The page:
on Thursday, September 10, 2020
Tips & Safety
Cool-season turfgrass fertilized in September and again between late October and December (depending on latitude) greened up two to six weeks earlier than grass that had only been fertilized in spring and summer, according to researchers at The Ohio State University (OSU). What's more important, the late-fertilized turf wasn't just greener, it was healthier, too.
Root growth. Late-fall nitrogen fuels root growth, which continues in cool soils after shoots stop growing. It also helps produce chlorophyll, which boosts grass' green color and allows it to build up carbohydrates in late winter and early spring.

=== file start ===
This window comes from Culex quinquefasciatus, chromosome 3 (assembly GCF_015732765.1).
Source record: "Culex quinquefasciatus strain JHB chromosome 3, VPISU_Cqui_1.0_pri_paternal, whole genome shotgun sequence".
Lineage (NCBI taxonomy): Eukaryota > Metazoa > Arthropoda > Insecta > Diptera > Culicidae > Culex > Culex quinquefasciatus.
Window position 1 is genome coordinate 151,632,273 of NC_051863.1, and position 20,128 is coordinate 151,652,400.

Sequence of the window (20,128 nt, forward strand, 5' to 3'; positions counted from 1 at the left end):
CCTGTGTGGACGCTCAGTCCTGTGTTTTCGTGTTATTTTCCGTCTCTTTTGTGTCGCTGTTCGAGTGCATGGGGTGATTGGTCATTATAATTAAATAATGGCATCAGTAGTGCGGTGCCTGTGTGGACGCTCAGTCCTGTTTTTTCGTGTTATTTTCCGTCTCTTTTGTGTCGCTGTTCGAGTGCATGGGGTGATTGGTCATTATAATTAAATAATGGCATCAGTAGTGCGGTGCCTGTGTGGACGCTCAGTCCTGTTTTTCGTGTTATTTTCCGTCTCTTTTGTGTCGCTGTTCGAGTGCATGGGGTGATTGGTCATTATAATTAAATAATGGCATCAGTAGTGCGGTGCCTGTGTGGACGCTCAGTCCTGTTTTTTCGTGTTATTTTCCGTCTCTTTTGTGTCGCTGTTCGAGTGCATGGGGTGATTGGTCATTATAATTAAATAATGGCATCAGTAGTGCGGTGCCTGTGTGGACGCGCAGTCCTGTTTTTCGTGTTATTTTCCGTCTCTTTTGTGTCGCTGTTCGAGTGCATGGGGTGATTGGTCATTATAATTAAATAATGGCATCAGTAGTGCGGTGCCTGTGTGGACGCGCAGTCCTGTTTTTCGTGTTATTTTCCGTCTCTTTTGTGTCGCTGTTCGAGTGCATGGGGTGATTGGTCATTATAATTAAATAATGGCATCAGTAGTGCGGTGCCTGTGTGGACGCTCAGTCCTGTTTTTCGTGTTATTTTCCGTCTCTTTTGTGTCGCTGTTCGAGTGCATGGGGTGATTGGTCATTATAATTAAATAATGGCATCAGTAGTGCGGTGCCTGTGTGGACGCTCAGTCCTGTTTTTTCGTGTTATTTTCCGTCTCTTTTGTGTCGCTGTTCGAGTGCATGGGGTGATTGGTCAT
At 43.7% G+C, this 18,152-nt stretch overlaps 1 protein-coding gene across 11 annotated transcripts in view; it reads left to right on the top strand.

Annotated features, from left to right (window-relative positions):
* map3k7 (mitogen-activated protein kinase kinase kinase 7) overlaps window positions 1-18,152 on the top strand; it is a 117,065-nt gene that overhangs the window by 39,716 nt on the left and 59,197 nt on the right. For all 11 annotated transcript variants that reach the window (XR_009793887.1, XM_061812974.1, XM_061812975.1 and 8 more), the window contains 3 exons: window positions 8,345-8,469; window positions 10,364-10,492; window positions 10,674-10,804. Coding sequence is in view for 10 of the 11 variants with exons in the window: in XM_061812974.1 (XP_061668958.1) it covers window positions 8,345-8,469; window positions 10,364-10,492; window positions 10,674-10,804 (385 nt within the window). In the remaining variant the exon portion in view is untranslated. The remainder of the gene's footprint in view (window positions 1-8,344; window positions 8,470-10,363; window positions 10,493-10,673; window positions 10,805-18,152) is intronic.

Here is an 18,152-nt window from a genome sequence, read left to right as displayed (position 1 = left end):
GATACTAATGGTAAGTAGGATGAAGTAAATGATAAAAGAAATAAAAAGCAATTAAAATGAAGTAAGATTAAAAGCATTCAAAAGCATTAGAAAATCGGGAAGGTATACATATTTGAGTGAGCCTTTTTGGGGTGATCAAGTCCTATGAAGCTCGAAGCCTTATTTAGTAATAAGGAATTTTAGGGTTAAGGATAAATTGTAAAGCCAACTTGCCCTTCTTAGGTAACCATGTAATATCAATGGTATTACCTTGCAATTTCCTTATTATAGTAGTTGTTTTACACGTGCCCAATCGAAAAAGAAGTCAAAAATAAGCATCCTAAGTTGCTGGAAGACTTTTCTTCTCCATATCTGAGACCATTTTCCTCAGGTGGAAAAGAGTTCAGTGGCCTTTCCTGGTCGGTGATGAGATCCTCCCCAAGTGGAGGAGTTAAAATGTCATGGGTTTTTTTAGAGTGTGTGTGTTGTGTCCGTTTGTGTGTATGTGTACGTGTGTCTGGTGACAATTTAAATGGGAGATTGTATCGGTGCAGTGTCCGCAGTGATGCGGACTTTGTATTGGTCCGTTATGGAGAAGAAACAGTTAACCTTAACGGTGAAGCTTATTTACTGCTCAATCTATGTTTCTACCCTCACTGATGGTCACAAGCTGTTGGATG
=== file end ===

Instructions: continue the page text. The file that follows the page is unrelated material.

Apply 0.75 to 1.0 pound of N per 1,000 square feet in September, advises OSU, then again after shoots stop growing but before the grass loses its green color. Use a form of N like urea or ammonium sulfate, which don't require much microbial activity for release - microbes slow down when soils are cool.
Bits & Pieces by Steve Werblow as printed in The Furrow Sept/Oct 2020 - Homestead Edition page 33. Illustration by Paul Lange
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